With these considerations in mind, you can tailor your brand’s tone and voice to attract the audience that’s likeliest to convert. If you’re not sure about which demographic to cater to, then competitor research, data analytics, online surveys, and focus groups can be helpful tools.
We should note that personas are more than just statistical data and stereotypes. Of course, there will be outliers, such as a teenager shopping at J. Crew for a job interview. But research shows that marketing personas account for 90% of a company’s sales, so it’s definitely worth your while to give this some thought.
Did you test the site performance?
No one wants to wait around for pages to load, text to appear, or forms to populate—especially if they’re searching for a quick solution to their at-present need. If your website is slow, there’s a high probability that the traffic you receive will leave and head toward the hands of your competitors.
Not only does this leave a negative impression of your brand and deter visitors from coming back, but it also impacts SEO by hurting your bounce rate, or the time in which a user exits the session and hops back to the search engine result page (SERP) after entering a site.
Google is all about user satisfaction, so the faster someone “pogo sticks” away from you and onto a better experience, the less likely you are to appear high in its displayed search results.
Users expect pages to load within two seconds; after three, 40% of people will abandon the site in search of quicker service. See how you stack up against these expectations by comparing your website’s performance to these benchmark speeds.
Is it optimized for mobile devices?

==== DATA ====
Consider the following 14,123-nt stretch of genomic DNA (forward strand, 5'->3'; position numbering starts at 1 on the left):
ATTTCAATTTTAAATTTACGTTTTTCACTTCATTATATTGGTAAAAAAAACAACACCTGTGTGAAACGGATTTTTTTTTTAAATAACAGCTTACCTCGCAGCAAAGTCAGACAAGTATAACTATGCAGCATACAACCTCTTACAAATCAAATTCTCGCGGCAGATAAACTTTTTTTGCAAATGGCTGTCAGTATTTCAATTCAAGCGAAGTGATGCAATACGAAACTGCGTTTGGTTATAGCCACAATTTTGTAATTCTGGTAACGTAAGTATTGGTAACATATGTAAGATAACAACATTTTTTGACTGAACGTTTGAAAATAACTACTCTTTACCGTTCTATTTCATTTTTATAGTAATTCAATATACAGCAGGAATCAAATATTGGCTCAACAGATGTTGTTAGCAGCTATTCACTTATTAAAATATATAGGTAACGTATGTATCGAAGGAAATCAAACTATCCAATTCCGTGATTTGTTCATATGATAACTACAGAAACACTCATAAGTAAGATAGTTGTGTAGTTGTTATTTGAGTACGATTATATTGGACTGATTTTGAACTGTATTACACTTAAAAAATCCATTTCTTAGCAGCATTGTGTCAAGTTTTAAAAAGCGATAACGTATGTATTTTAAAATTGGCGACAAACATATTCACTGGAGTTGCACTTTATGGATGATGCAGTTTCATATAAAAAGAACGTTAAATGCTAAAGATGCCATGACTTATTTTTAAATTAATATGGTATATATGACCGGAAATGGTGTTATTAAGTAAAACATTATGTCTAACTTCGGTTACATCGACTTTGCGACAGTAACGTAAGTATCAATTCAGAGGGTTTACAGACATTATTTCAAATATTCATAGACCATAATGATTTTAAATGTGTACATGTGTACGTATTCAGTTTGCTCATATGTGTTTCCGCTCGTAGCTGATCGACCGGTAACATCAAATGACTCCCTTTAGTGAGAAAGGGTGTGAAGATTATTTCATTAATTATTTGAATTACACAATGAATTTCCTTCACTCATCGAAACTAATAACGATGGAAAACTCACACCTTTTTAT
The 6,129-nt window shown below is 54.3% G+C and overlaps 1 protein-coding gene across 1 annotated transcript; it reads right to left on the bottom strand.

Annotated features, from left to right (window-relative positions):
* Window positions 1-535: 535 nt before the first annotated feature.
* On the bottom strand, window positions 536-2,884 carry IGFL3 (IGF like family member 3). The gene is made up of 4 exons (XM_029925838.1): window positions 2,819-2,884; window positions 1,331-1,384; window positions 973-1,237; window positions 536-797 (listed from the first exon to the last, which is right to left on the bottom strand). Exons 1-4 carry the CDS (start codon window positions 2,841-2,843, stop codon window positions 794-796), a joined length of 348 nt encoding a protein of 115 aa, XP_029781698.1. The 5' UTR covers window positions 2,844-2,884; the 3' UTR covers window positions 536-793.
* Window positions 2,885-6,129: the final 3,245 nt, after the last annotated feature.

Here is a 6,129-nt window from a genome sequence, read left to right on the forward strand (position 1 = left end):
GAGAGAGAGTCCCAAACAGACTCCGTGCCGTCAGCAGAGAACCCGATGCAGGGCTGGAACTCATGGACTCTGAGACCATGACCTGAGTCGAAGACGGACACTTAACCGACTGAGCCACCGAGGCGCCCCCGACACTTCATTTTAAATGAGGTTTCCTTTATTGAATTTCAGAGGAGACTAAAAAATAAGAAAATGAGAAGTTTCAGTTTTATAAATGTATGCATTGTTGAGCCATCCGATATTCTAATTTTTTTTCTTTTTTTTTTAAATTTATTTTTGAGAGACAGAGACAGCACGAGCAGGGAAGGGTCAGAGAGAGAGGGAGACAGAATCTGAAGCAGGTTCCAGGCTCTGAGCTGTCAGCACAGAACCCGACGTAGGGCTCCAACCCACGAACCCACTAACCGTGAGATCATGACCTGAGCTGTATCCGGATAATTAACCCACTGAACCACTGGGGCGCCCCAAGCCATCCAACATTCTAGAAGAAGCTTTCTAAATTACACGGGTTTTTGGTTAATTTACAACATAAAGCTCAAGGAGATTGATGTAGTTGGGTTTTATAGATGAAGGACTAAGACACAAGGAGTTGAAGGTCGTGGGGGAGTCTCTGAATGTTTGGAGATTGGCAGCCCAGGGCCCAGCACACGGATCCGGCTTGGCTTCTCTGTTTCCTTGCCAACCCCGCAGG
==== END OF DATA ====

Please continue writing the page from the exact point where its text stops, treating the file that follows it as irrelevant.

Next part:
In today’s hyper-connected society, consumers rely on their smartphones. Whether they’re looking for a how-to tutorial, an answer to a question, or just a plain roll of paper towels, nearly 60% of online searches are conducted on mobile devices.
Increase your odds of capturing this traffic by ensuring the website is optimized for mobile users. You might be surprised to learn that the SERP displayed on a cell phone or tablet may appear differently than a desktop SERP, but Google’s crawlers can easily detect a bad mobile UX and will ding your ranking as a result.
Apps are another excellent way to capture mobile users because they deliver a smoother, more streamlined experience on-the-go. You can see above that Objective Wellness, who sells this ginger powder supplement, makes it easy for their users to go from desktop to mobile and get the same information in an easy to navigate format. Ultimately, your goal is to make interactions as seamless and intuitive as possible.
UX aims to make customers feel naturally at home with a brand, leaving them satisfied and impressed rather than frustrated or annoyed. Keep this checklist in mind as you build out your site and watch for a sudden spike in conversion rate.
Author Bio: Kaelee Nelson received her Master’s degree with an emphasis in Digital Humanities and pursues her career as a writer in San Diego, currently writing for 365businesstips.com. She enjoys informing readers about topics spanning industries such as technology, business, finance, culture, wellness, hospitality, and tourism.